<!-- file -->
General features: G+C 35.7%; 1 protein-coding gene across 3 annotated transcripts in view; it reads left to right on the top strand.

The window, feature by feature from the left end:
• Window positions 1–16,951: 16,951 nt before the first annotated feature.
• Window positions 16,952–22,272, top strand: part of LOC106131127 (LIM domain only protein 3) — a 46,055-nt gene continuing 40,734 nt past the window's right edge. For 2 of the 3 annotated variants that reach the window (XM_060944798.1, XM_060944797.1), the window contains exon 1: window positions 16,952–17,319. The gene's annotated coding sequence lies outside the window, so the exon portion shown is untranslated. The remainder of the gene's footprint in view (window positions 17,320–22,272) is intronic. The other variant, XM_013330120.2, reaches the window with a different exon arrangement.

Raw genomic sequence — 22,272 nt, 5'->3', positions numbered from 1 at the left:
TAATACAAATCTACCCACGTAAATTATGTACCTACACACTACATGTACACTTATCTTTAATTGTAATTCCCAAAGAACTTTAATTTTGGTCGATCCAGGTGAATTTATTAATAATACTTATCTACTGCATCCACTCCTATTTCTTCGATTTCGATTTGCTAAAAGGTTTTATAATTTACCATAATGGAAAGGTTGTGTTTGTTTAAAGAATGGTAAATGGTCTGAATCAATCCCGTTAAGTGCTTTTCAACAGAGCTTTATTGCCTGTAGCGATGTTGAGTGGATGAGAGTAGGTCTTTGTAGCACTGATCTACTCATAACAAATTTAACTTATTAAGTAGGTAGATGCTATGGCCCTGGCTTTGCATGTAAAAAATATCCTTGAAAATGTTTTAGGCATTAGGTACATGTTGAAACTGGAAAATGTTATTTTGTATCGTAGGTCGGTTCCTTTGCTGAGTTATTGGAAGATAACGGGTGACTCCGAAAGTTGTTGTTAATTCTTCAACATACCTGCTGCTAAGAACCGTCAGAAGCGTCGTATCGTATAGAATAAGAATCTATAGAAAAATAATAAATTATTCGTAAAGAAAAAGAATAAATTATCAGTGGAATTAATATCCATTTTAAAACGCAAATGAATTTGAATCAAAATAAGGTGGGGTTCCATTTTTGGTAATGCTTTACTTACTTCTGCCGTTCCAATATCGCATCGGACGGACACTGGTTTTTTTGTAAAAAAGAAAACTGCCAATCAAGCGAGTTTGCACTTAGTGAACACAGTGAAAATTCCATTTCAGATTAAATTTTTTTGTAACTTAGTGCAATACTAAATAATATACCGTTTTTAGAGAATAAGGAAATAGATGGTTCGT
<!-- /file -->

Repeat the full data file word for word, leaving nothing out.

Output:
General features: G+C 35.7%; 1 protein-coding gene across 3 annotated transcripts in view; it reads left to right on the top strand.

The window, feature by feature from the left end:
• Window positions 1–16,951: 16,951 nt before the first annotated feature.
• Window positions 16,952–22,272, top strand: part of LOC106131127 (LIM domain only protein 3) — a 46,055-nt gene continuing 40,734 nt past the window's right edge. For 2 of the 3 annotated variants that reach the window (XM_060944798.1, XM_060944797.1), the window contains exon 1: window positions 16,952–17,319. The gene's annotated coding sequence lies outside the window, so the exon portion shown is untranslated. The remainder of the gene's footprint in view (window positions 17,320–22,272) is intronic. The other variant, XM_013330120.2, reaches the window with a different exon arrangement.

Raw genomic sequence — 22,272 nt, 5'->3', positions numbered from 1 at the left:
TAATACAAATCTACCCACGTAAATTATGTACCTACACACTACATGTACACTTATCTTTAATTGTAATTCCCAAAGAACTTTAATTTTGGTCGATCCAGGTGAATTTATTAATAATACTTATCTACTGCATCCACTCCTATTTCTTCGATTTCGATTTGCTAAAAGGTTTTATAATTTACCATAATGGAAAGGTTGTGTTTGTTTAAAGAATGGTAAATGGTCTGAATCAATCCCGTTAAGTGCTTTTCAACAGAGCTTTATTGCCTGTAGCGATGTTGAGTGGATGAGAGTAGGTCTTTGTAGCACTGATCTACTCATAACAAATTTAACTTATTAAGTAGGTAGATGCTATGGCCCTGGCTTTGCATGTAAAAAATATCCTTGAAAATGTTTTAGGCATTAGGTACATGTTGAAACTGGAAAATGTTATTTTGTATCGTAGGTCGGTTCCTTTGCTGAGTTATTGGAAGATAACGGGTGACTCCGAAAGTTGTTGTTAATTCTTCAACATACCTGCTGCTAAGAACCGTCAGAAGCGTCGTATCGTATAGAATAAGAATCTATAGAAAAATAATAAATTATTCGTAAAGAAAAAGAATAAATTATCAGTGGAATTAATATCCATTTTAAAACGCAAATGAATTTGAATCAAAATAAGGTGGGGTTCCATTTTTGGTAATGCTTTACTTACTTCTGCCGTTCCAATATCGCATCGGACGGACACTGGTTTTTTTGTAAAAAAGAAAACTGCCAATCAAGCGAGTTTGCACTTAGTGAACACAGTGAAAATTCCATTTCAGATTAAATTTTTTTGTAACTTAGTGCAATACTAAATAATATACCGTTTTTAGAGAATAAGGAAATAGATGGTTCGT